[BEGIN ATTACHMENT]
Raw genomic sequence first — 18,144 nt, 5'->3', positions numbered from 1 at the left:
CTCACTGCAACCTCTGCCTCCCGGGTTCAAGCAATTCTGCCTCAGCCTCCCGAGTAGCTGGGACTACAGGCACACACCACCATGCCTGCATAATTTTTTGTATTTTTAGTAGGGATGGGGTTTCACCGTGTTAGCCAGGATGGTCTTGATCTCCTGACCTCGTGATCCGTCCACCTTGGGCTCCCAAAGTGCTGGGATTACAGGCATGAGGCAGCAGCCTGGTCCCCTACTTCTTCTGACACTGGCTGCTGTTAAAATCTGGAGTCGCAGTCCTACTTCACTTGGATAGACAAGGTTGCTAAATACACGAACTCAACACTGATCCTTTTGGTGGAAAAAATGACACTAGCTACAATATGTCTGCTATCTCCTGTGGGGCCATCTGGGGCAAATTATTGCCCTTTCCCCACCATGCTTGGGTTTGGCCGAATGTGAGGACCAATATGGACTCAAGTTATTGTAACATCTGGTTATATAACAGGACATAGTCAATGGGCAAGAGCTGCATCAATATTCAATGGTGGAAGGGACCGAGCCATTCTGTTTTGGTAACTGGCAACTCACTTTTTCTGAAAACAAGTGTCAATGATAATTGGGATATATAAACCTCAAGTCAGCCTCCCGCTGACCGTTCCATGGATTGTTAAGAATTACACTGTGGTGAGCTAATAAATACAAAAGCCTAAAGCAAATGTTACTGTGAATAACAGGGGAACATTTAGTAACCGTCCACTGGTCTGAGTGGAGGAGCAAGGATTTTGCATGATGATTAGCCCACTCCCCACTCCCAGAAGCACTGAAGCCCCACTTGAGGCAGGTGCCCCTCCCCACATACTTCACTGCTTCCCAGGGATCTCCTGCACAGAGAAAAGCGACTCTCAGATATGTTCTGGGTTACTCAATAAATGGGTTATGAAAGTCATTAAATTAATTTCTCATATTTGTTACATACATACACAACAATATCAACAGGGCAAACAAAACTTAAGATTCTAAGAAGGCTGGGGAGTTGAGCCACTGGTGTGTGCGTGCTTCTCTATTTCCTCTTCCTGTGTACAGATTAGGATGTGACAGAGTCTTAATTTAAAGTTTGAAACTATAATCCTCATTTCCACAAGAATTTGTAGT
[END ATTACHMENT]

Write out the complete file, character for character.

Raw genomic sequence first — 18,144 nt, 5'->3', positions numbered from 1 at the left:
CTCACTGCAACCTCTGCCTCCCGGGTTCAAGCAATTCTGCCTCAGCCTCCCGAGTAGCTGGGACTACAGGCACACACCACCATGCCTGCATAATTTTTTGTATTTTTAGTAGGGATGGGGTTTCACCGTGTTAGCCAGGATGGTCTTGATCTCCTGACCTCGTGATCCGTCCACCTTGGGCTCCCAAAGTGCTGGGATTACAGGCATGAGGCAGCAGCCTGGTCCCCTACTTCTTCTGACACTGGCTGCTGTTAAAATCTGGAGTCGCAGTCCTACTTCACTTGGATAGACAAGGTTGCTAAATACACGAACTCAACACTGATCCTTTTGGTGGAAAAAATGACACTAGCTACAATATGTCTGCTATCTCCTGTGGGGCCATCTGGGGCAAATTATTGCCCTTTCCCCACCATGCTTGGGTTTGGCCGAATGTGAGGACCAATATGGACTCAAGTTATTGTAACATCTGGTTATATAACAGGACATAGTCAATGGGCAAGAGCTGCATCAATATTCAATGGTGGAAGGGACCGAGCCATTCTGTTTTGGTAACTGGCAACTCACTTTTTCTGAAAACAAGTGTCAATGATAATTGGGATATATAAACCTCAAGTCAGCCTCCCGCTGACCGTTCCATGGATTGTTAAGAATTACACTGTGGTGAGCTAATAAATACAAAAGCCTAAAGCAAATGTTACTGTGAATAACAGGGGAACATTTAGTAACCGTCCACTGGTCTGAGTGGAGGAGCAAGGATTTTGCATGATGATTAGCCCACTCCCCACTCCCAGAAGCACTGAAGCCCCACTTGAGGCAGGTGCCCCTCCCCACATACTTCACTGCTTCCCAGGGATCTCCTGCACAGAGAAAAGCGACTCTCAGATATGTTCTGGGTTACTCAATAAATGGGTTATGAAAGTCATTAAATTAATTTCTCATATTTGTTACATACATACACAACAATATCAACAGGGCAAACAAAACTTAAGATTCTAAGAAGGCTGGGGAGTTGAGCCACTGGTGTGTGCGTGCTTCTCTATTTCCTCTTCCTGTGTACAGATTAGGATGTGACAGAGTCTTAATTTAAAGTTTGAAACTATAATCCTCATTTCCACAAGAATTTGTAGT